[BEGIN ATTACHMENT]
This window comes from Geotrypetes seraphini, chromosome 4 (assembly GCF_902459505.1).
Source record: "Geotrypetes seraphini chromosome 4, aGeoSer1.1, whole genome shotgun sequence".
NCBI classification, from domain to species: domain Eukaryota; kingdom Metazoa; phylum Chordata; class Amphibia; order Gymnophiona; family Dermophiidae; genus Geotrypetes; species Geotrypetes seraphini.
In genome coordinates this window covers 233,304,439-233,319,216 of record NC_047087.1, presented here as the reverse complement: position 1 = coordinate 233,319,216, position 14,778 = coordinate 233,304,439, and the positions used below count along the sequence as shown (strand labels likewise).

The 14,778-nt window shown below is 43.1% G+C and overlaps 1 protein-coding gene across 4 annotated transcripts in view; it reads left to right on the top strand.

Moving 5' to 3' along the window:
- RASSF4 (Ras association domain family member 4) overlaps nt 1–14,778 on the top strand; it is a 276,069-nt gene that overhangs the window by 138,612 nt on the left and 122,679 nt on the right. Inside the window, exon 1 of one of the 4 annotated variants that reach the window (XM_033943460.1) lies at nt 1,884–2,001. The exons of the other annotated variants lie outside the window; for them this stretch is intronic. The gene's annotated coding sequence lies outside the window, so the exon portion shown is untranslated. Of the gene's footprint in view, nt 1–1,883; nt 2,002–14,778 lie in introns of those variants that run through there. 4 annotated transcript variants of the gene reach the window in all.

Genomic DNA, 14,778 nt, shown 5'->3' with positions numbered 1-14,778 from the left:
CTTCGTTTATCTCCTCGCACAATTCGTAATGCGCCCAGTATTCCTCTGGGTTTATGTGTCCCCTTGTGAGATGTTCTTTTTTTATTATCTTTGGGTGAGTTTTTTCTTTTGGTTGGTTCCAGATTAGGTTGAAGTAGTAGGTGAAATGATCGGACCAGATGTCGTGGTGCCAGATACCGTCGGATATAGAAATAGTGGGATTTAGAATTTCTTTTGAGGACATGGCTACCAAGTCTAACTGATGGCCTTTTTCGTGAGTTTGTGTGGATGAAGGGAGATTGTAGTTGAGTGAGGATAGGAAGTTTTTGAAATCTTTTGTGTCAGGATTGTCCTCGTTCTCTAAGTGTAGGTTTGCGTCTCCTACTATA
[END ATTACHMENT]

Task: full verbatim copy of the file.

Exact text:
This window comes from Geotrypetes seraphini, chromosome 4 (assembly GCF_902459505.1).
Source record: "Geotrypetes seraphini chromosome 4, aGeoSer1.1, whole genome shotgun sequence".
NCBI classification, from domain to species: domain Eukaryota; kingdom Metazoa; phylum Chordata; class Amphibia; order Gymnophiona; family Dermophiidae; genus Geotrypetes; species Geotrypetes seraphini.
In genome coordinates this window covers 233,304,439-233,319,216 of record NC_047087.1, presented here as the reverse complement: position 1 = coordinate 233,319,216, position 14,778 = coordinate 233,304,439, and the positions used below count along the sequence as shown (strand labels likewise).

The 14,778-nt window shown below is 43.1% G+C and overlaps 1 protein-coding gene across 4 annotated transcripts in view; it reads left to right on the top strand.

Moving 5' to 3' along the window:
- RASSF4 (Ras association domain family member 4) overlaps nt 1–14,778 on the top strand; it is a 276,069-nt gene that overhangs the window by 138,612 nt on the left and 122,679 nt on the right. Inside the window, exon 1 of one of the 4 annotated variants that reach the window (XM_033943460.1) lies at nt 1,884–2,001. The exons of the other annotated variants lie outside the window; for them this stretch is intronic. The gene's annotated coding sequence lies outside the window, so the exon portion shown is untranslated. Of the gene's footprint in view, nt 1–1,883; nt 2,002–14,778 lie in introns of those variants that run through there. 4 annotated transcript variants of the gene reach the window in all.

Genomic DNA, 14,778 nt, shown 5'->3' with positions numbered 1-14,778 from the left:
CTTCGTTTATCTCCTCGCACAATTCGTAATGCGCCCAGTATTCCTCTGGGTTTATGTGTCCCCTTGTGAGATGTTCTTTTTTTATTATCTTTGGGTGAGTTTTTTCTTTTGGTTGGTTCCAGATTAGGTTGAAGTAGTAGGTGAAATGATCGGACCAGATGTCGTGGTGCCAGATACCGTCGGATATAGAAATAGTGGGATTTAGAATTTCTTTTGAGGACATGGCTACCAAGTCTAACTGATGGCCTTTTTCGTGAGTTTGTGTGGATGAAGGGAGATTGTAGTTGAGTGAGGATAGGAAGTTTTTGAAATCTTTTGTGTCAGGATTGTCCTCGTTCTCTAAGTGTAGGTTTGCGTCTCCTACTATA